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Early Mesodermal Cues Assign Avian Cardiac Pacemaker Fate Potential in a Tertiary Heart Field

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Science  10 May 2013:
Vol. 340, Issue 6133, pp. 744-748
DOI: 10.1126/science.1232877

Setting the Pace

The heart beats rhythmically throughout life. Highly specialized cardiac pacemaker cells control the timing of this beating. Bressan et al. (p. 744, published online 21 March) identified the embryonic location of the pacemaker precursors in early avian development and traced the cells throughout their incorporation into the heart. The events that establish the pacemaker lineage occur prior to the initiation of heart formation, and are governed, at least in part, by a class of Wnt signaling molecules.

Abstract

Cardiac pacemaker cells autonomously generate electrical impulses that initiate and maintain the rhythmic contraction of the heart. Although the majority of heart cells are thought to originate from the primary and secondary heart fields, we found that chick pacemaker cells arise from a discrete region of mesoderm outside of these fields. Shortly after gastrulation, canonical Wnts promote the recruitment of mesodermal cells within this region into the pacemaker lineage. These findings suggest that cardiac pacemaker cells are physically segregated and molecularly programmed in a tertiary heart field prior to the onset of cardiac morphogenesis.

The rhythm of the heart is maintained by a specialized subclass of myocytes known as cardiac pacemaker cells (PCs). These cells generate action potentials (APs) in a cyclic manner to stimulate cardiac contractions. The anatomic position of mature PCs, the sinoatrial node (SAN), was described more than 100 years ago (1), however, little is known regarding the ontogeny or molecular mechanisms that specify PCs during development. This study was designed to address the timing, location, and mechanisms of PC cell fate acquisition.

Electrophysiological studies (24) have mapped cells that initiate cardiac APs to the inflow region at heart tube, looping, and septation stages. However, recent evidence indicates that as the heart matures, it continually expands, with cells being added to both the inflow and outflow segments [reviewed in (5)]. To determine which, if any, of the previously identified developmental pacing centers give rise to the mature SAN, we used optical mapping to image the AP initiation site and propagation pattern in embryonic chick hearts (4). Coincident with the heart’s first contractions at stage 10 [St10; Hamburger and Hamilton staging (6)], the AP initiation site was preferentially associated with the left posterior inflow segment of the heart [Fig. 1, A (red region) and F]. Left-sided pacing remained dominant through the process of dextral looping (Fig. 1, B and F). By late heart looping (St18), the AP initiation site shifted to the ventral surface of the right inflow, juxtaposed to and outside of the forming atria (Fig. 1C). From this stage on, all hearts displayed a right-sided AP initiation site (Fig. 1, D to F; see also movies S1 to S5).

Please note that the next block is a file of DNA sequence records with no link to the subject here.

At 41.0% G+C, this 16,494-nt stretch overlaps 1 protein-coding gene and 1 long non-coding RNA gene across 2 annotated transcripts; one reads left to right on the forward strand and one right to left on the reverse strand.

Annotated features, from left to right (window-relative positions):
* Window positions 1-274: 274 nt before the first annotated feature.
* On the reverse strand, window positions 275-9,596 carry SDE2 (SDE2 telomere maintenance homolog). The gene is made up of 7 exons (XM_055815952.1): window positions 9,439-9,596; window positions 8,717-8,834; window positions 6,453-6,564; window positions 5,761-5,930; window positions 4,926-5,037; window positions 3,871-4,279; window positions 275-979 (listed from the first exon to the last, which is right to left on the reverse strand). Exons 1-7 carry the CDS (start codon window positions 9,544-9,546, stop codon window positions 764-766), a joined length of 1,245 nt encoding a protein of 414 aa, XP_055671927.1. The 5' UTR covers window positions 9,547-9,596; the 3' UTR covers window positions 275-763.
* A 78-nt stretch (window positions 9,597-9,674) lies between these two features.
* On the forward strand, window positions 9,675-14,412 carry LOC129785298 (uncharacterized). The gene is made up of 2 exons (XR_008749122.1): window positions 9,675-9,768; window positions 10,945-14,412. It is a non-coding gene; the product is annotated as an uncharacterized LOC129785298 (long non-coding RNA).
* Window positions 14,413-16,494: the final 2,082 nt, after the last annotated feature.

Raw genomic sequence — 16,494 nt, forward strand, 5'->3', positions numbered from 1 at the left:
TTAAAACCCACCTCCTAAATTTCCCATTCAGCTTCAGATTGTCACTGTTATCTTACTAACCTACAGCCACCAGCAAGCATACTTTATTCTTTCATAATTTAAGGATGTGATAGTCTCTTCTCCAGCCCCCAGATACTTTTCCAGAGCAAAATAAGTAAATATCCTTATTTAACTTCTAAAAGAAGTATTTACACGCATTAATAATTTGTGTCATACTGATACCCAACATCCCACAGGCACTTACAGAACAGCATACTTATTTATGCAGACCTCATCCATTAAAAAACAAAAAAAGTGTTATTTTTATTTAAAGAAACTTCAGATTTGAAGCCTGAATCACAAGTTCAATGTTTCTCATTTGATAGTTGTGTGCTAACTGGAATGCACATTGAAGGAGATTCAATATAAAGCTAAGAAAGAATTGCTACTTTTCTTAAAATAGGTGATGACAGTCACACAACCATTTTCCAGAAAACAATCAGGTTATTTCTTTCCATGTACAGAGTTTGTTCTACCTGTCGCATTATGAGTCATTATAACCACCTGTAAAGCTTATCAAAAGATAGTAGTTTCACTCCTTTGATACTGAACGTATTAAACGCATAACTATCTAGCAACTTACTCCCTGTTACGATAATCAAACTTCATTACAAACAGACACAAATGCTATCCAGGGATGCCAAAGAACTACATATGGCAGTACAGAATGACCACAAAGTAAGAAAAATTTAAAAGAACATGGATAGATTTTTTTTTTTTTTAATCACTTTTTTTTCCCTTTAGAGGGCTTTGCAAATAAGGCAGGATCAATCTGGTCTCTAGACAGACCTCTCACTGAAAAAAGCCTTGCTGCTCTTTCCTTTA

Fig. 1 PCs begin pacing heart rhythm during late looping stages.

(A to E) Isochronal maps denoting AP initiation site (red) and propagation pattern from St10 to St35. (F) Pacemaker side spanning five progressive embryonic stages (white, left-sided pacemaker; black, right-sided pacemaker). (G and H) Labeling of St10 AP initiation site (arrow) developed for 36 hours to St18. (I and J) Labeling of St18 AP initiation site (arrow) developed 144 hours to St35. Insets show low-magnification images of labeled embryo (a, anterior; p, posterior; r, right; l, left; ht, heart tube; v, ventricle; at, atria; avj, atrioventricular junction; r-at, right atria; l-v, left ventricle; r-v, right ventricle; oft, outflow tract; svc, superior vena cava; ivc, inferior vena cava).

As the AP initiation site shifted from left to right, AP morphology changed substantially, displaying pronounced slow diastolic depolarization and shorter AP duration than earlier pacing centers (fig. S1). Right-sided pacemakers additionally exhibited a unique expression profile, becoming enriched for genes associated with mature PC AP generation, including Hcn4, Serca2, and Ryr2 (710), and coexpressing the atrial and ventricular muscle markers Amhc1 and Vmhc1 (fig. S2). To determine whether these differences were due to the maturation of migrating earlier pacing cells or were caused by the differentiation of a new cell population, we used vital lipophilic fluorescent dyes to trace the fates of early pacing cells. In no case did dye-labeled cells from left-sided AP initiation sites contribute to older pacing centers (Fig. 1, G and H, and fig. S3). In contrast, cells from the postlooping right inflow remained associated with the heart’s pacing region at all subsequent stages examined, eventually integrating into the SAN region at the back of the right atria (Fig. 1, I and J, and fig. S4). These data demonstrate that PC precursors emerge from a population of cells that are electrically inactive during the initial stages of heart development and begin pacing the heart within about an 8-hour developmental window that coincides with late dextral looping.